When you part ways with your spouse, you will share out the assets and debts acquired during the marriage. In Illinois, marital property is divided equitably, based on what is fair.
Property and debts are divided similarly. This means that you may end up with certain debts while your spouse handles the others. However, divorce does not relieve you from legally binding financial obligations. Creditors may still come after you to recover the debt assigned to your ex.
When can this happen?
As mentioned, debt liability does not change upon divorce. Creditors will still want their money back. If you were a signatory to a joint debt, you are legally obligated to repay it even if it was assigned to your ex. Should your ex default on making payments as agreed, creditors can come after you too. It includes joint credit card debt or a mortgage you both took on the house, among other joint debt.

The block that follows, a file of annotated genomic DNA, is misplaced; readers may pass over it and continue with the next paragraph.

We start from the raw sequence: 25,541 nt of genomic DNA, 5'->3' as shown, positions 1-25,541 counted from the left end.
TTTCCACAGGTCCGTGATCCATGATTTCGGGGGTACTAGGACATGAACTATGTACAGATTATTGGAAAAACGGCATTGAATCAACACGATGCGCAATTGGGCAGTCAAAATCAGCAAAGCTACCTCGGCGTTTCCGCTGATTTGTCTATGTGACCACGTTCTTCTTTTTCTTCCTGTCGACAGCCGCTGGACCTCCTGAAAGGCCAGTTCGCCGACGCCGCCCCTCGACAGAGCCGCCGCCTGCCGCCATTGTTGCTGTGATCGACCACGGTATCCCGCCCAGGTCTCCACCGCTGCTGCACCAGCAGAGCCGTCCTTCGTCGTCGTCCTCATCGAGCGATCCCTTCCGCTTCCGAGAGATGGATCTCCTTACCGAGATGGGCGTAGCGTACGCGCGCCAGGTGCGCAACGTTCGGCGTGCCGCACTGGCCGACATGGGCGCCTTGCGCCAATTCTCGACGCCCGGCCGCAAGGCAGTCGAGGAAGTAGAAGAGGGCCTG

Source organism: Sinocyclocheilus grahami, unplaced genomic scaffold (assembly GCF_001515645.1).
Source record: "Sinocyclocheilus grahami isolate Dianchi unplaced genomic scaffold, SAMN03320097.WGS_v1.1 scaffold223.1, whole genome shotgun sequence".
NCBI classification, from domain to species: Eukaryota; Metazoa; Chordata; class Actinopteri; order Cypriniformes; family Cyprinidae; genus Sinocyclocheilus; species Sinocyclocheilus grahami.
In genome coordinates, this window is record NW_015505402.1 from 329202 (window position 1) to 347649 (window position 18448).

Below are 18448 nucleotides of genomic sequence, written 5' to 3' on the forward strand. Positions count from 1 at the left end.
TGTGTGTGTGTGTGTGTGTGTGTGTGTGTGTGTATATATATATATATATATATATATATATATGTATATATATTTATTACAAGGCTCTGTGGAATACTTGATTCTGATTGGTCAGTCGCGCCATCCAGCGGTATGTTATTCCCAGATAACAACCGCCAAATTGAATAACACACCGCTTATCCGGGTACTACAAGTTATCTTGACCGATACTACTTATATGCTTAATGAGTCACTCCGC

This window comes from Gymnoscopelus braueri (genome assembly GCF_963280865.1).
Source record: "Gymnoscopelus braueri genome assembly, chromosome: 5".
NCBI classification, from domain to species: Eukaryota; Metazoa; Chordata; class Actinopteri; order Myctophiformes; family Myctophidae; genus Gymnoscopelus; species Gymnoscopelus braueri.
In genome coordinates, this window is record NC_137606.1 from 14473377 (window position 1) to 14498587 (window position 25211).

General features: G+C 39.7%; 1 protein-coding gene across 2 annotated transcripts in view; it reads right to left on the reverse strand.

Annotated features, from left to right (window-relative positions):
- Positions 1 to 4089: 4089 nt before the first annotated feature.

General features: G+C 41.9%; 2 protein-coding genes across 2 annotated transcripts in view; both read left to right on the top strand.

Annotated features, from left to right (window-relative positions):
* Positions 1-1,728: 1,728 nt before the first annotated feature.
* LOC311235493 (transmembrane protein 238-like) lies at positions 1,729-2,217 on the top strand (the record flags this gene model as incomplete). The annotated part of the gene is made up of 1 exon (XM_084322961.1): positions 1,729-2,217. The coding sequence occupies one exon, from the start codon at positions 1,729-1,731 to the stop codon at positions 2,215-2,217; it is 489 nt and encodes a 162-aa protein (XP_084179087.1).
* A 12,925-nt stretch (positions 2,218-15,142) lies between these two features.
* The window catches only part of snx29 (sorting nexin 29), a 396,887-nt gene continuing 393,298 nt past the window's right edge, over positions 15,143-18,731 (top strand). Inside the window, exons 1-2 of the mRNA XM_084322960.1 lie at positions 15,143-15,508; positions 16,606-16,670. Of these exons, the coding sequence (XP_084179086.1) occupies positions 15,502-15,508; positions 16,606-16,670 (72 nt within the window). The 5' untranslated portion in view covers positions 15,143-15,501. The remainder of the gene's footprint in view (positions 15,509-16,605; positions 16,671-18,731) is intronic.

It is ideal to repay all marital debt before finalizing the divorce, although it is not usually possible in most instances. The best solution is to refinance your debt and transfer debt accordingly. For example, you can take your name off an auto loan if your ex will keep the car as part of the divorce settlement. You will, however, have to agree with the lender on the changes.
Protecting your finances during a divorce
Sorting financial issues during a divorce can be complex and daunting. If you are not careful, you might end up with less than you deserve or significantly more debt.
Understanding what goes on during the property division process of your divorce can help you protect your financial interests and ensure you end up with what you deserve in debts and assets.